Do you have older pictures of lupines flowering? Researchers at UPEI are studying the colours of blossoms over time and need your help. 

“Although not a native plant – it is becoming a good model for studying the biology of flower colours both from a biochemical perspective (currently worked on by Dr. Jason McCallum at AAFC) and from an evolutionary perspective. The website is geared at photo collection, but we are also exploring the genetic basis of colour variation and the potential for hybridization with cultivated lupins. My interests lie more in the latter questions, but the website is meant to help engage the public with some roadside photography and history.”

UPEI Lupine Research Project

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Pretty Pictures of Birds – Tuesday, June 3rd at 7:30 PM Nature PEI

Sharon Clark, co-administrator of the popular “Birding on PEI” facebook usually spends weekend time observing and photographing birds.  “It is always exciting to see birds but now when I document with a photo, I can easily share these with the over 700 followers of our facebook page – followers from PEI and from around the world” she commented.   Sharon will share some of her favourite photos and PEI birding destinations as she presents “Pretty Pictures of Birds” to the June Nature PEI Meeting.

Shots of a group of seven Sandhill Cranes near Cabot Park last fall, birds not usually seen east of Ontario, were some of her most satisfying photos of 2013. Though not of the best quality, the photos she got of the large skittish birds were especially pleasing, knowing how easily she would share them on the facebook page with many people who had never seen them or knew they were making stops in PEI.  Sharon also likes to photograph other wildlife and will include a few “non-bird” surprises in her presentation!

 Reserve Tuesday, June 3rd at 7:30 PM to join the Nature PEI meeting at Beaconsfield, the Carriage House, Corner of West and Kent Streets, Charlottetown.  Admission is free and all are welcome.

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Hillsborough River Eagle Festival on Sunday, June 15th

For the last few decades, Bald Eagles have gathered near the Community of Mount Stewart to feed on the June run of gaspereaux in the Hillsborough Heritage River. To celebrate this natural phenomenon and the cultures that have occupied the Hillsborough watershed, the Hillsborough River Area Development Corporation and the Hillsborough River Association are hosting the 7th Hillsborough River Eagle Festival on Sunday, June 15th.

This year’s Eagle Festival will feature eagle viewing, Lady’s Slipper walks, a display of owls and their calls, Acadian, Scottish and Irish displays, children’s programs, horse and wagon rides, and crafts. The festival activities are scheduled between 11 am and 5 pm. There will an exciting new talk on eagles by biologist Gerald MacDougall and a taxidermy demonstration by Danny Clark. Bald Eagle, Bobolink, and other bird viewing opportunities will take place from 12 to 3 pm along the Pigot’s Trail which passes between the Allisary Creek Ducks Unlimited Impoundment and an Acadian dike along the Hillsborough River. A horse and wagon will provide visitors a ride from the Eco-centre to and from the dyke and an opportunity to experience travel as it once was. Scopes will be set up on the trail by knowledgeable guides who will help participants find good views of these spectacular birds soaring in search of fish or feeding along the water’s edge. The guides will also explain the way water was controlled to make these Acadian dyke lands so productive for forage and other crops.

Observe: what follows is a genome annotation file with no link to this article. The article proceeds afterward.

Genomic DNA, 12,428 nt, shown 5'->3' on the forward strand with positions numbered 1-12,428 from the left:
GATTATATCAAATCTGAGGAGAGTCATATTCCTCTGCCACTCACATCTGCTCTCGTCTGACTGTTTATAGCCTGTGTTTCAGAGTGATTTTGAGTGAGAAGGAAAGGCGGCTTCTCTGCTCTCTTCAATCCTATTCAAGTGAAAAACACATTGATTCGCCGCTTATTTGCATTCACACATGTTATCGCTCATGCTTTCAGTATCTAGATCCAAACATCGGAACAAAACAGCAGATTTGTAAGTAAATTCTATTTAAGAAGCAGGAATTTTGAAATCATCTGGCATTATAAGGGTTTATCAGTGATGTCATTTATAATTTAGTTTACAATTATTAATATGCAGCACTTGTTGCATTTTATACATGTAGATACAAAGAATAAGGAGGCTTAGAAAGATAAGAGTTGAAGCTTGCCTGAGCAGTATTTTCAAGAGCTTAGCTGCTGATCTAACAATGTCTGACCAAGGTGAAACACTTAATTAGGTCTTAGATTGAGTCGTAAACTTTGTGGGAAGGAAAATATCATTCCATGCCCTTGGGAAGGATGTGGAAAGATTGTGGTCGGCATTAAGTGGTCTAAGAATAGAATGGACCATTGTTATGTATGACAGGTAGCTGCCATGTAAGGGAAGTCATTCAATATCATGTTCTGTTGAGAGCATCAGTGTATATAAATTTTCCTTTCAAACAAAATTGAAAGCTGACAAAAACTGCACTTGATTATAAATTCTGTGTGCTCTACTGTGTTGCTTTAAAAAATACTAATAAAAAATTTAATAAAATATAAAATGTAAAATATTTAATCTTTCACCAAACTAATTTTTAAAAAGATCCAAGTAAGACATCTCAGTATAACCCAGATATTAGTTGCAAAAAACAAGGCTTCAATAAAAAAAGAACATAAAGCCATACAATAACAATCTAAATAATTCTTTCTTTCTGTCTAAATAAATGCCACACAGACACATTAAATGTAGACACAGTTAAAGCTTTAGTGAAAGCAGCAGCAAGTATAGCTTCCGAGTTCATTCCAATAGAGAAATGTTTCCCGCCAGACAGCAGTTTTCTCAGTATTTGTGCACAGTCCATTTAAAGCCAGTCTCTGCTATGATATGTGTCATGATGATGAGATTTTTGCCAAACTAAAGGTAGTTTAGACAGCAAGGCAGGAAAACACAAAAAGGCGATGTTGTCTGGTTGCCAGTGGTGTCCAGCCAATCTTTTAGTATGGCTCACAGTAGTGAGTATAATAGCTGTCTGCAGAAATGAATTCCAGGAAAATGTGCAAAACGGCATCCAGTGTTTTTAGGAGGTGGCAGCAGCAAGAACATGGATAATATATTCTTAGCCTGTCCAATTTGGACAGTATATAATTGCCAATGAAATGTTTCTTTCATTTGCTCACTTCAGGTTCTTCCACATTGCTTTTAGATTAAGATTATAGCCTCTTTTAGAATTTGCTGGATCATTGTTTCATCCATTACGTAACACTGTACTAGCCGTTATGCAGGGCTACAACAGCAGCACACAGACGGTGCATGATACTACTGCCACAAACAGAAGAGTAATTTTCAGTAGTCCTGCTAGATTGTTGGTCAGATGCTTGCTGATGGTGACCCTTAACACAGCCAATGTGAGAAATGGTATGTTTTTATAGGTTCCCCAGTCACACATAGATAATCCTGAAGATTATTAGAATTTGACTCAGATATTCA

This year’s Eagle Festival will kick off with early morning birding along the Pigots’ Trail at 6 to 8 am with people meeting beforehand at the Eco-Centre. Knowledgeable guides will be on hand and birders are asked to bring their own binoculars.

The Eagle Festival is centered at the Hillsborough River Eco-Centre which features a wonderful interpretive panorama of both the cultural and natural history of the historic Hillsborough presented in English, French and Mi’kmaq. The Hillsborough is the Island’s first designated Canadian Heritage River. The Eco-centre is located at the junction of the Confederation Trail and Main Street in Mount Stewart. This festival is in part funded by the Building Communities Through Arts and Heritage program of the Government of Canada’s Department of Canadian Heritage. To defray expenses, admission for the Eagle Festival is $5 with children under 12 being admitted free.

Everyone is invited to participate in this fun, family event in celebration of the majesty of the Bald Eagle in Mount Stewart, the eagle capital of PEI. For more information please call 676-2242 or 569-4351, visit us on Facebook at Hillsborough River Eagle Festival or watch for our posters.

Media contacts:

Ryan McAdam-Young – 676-2242 or email mcadamyoung@msn.com

Dan McAskill – 569-4351 or email jdmcaskill@pei.sympatico.ca